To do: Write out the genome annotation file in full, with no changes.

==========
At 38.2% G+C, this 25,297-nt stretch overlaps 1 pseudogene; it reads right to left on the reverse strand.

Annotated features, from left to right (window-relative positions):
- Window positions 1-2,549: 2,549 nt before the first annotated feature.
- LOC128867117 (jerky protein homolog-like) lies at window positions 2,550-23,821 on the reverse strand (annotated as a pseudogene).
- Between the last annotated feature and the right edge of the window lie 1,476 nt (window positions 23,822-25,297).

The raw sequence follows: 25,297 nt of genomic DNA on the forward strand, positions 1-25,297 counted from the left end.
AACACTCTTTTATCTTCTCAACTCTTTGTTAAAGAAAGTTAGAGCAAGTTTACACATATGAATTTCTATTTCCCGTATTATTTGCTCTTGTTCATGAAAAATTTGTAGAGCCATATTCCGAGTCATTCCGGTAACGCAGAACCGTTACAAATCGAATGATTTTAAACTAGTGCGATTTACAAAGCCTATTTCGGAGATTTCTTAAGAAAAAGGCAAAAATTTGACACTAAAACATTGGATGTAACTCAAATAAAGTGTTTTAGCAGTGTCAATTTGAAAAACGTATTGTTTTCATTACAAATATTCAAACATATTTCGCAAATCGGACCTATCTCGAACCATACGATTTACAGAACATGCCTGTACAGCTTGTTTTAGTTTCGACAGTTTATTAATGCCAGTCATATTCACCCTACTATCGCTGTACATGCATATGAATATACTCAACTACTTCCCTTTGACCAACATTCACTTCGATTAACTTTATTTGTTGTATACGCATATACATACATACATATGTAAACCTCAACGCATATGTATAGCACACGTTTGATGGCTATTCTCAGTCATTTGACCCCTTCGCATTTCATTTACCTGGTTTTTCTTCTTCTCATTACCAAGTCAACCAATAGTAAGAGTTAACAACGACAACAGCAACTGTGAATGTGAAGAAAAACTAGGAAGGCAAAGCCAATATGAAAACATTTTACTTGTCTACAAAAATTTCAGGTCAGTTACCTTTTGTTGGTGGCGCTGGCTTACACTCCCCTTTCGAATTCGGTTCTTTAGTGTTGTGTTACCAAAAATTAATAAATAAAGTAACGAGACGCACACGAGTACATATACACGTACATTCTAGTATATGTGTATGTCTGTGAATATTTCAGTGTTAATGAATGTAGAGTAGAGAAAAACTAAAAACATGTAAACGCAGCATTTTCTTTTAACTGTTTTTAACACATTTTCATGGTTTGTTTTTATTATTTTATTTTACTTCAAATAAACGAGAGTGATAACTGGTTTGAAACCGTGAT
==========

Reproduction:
At 38.2% G+C, this 25,297-nt stretch overlaps 1 pseudogene; it reads right to left on the reverse strand.

Annotated features, from left to right (window-relative positions):
- Window positions 1-2,549: 2,549 nt before the first annotated feature.
- LOC128867117 (jerky protein homolog-like) lies at window positions 2,550-23,821 on the reverse strand (annotated as a pseudogene).
- Between the last annotated feature and the right edge of the window lie 1,476 nt (window positions 23,822-25,297).

The raw sequence follows: 25,297 nt of genomic DNA on the forward strand, positions 1-25,297 counted from the left end.
AACACTCTTTTATCTTCTCAACTCTTTGTTAAAGAAAGTTAGAGCAAGTTTACACATATGAATTTCTATTTCCCGTATTATTTGCTCTTGTTCATGAAAAATTTGTAGAGCCATATTCCGAGTCATTCCGGTAACGCAGAACCGTTACAAATCGAATGATTTTAAACTAGTGCGATTTACAAAGCCTATTTCGGAGATTTCTTAAGAAAAAGGCAAAAATTTGACACTAAAACATTGGATGTAACTCAAATAAAGTGTTTTAGCAGTGTCAATTTGAAAAACGTATTGTTTTCATTACAAATATTCAAACATATTTCGCAAATCGGACCTATCTCGAACCATACGATTTACAGAACATGCCTGTACAGCTTGTTTTAGTTTCGACAGTTTATTAATGCCAGTCATATTCACCCTACTATCGCTGTACATGCATATGAATATACTCAACTACTTCCCTTTGACCAACATTCACTTCGATTAACTTTATTTGTTGTATACGCATATACATACATACATATGTAAACCTCAACGCATATGTATAGCACACGTTTGATGGCTATTCTCAGTCATTTGACCCCTTCGCATTTCATTTACCTGGTTTTTCTTCTTCTCATTACCAAGTCAACCAATAGTAAGAGTTAACAACGACAACAGCAACTGTGAATGTGAAGAAAAACTAGGAAGGCAAAGCCAATATGAAAACATTTTACTTGTCTACAAAAATTTCAGGTCAGTTACCTTTTGTTGGTGGCGCTGGCTTACACTCCCCTTTCGAATTCGGTTCTTTAGTGTTGTGTTACCAAAAATTAATAAATAAAGTAACGAGACGCACACGAGTACATATACACGTACATTCTAGTATATGTGTATGTCTGTGAATATTTCAGTGTTAATGAATGTAGAGTAGAGAAAAACTAAAAACATGTAAACGCAGCATTTTCTTTTAACTGTTTTTAACACATTTTCATGGTTTGTTTTTATTATTTTATTTTACTTCAAATAAACGAGAGTGATAACTGGTTTGAAACCGTGAT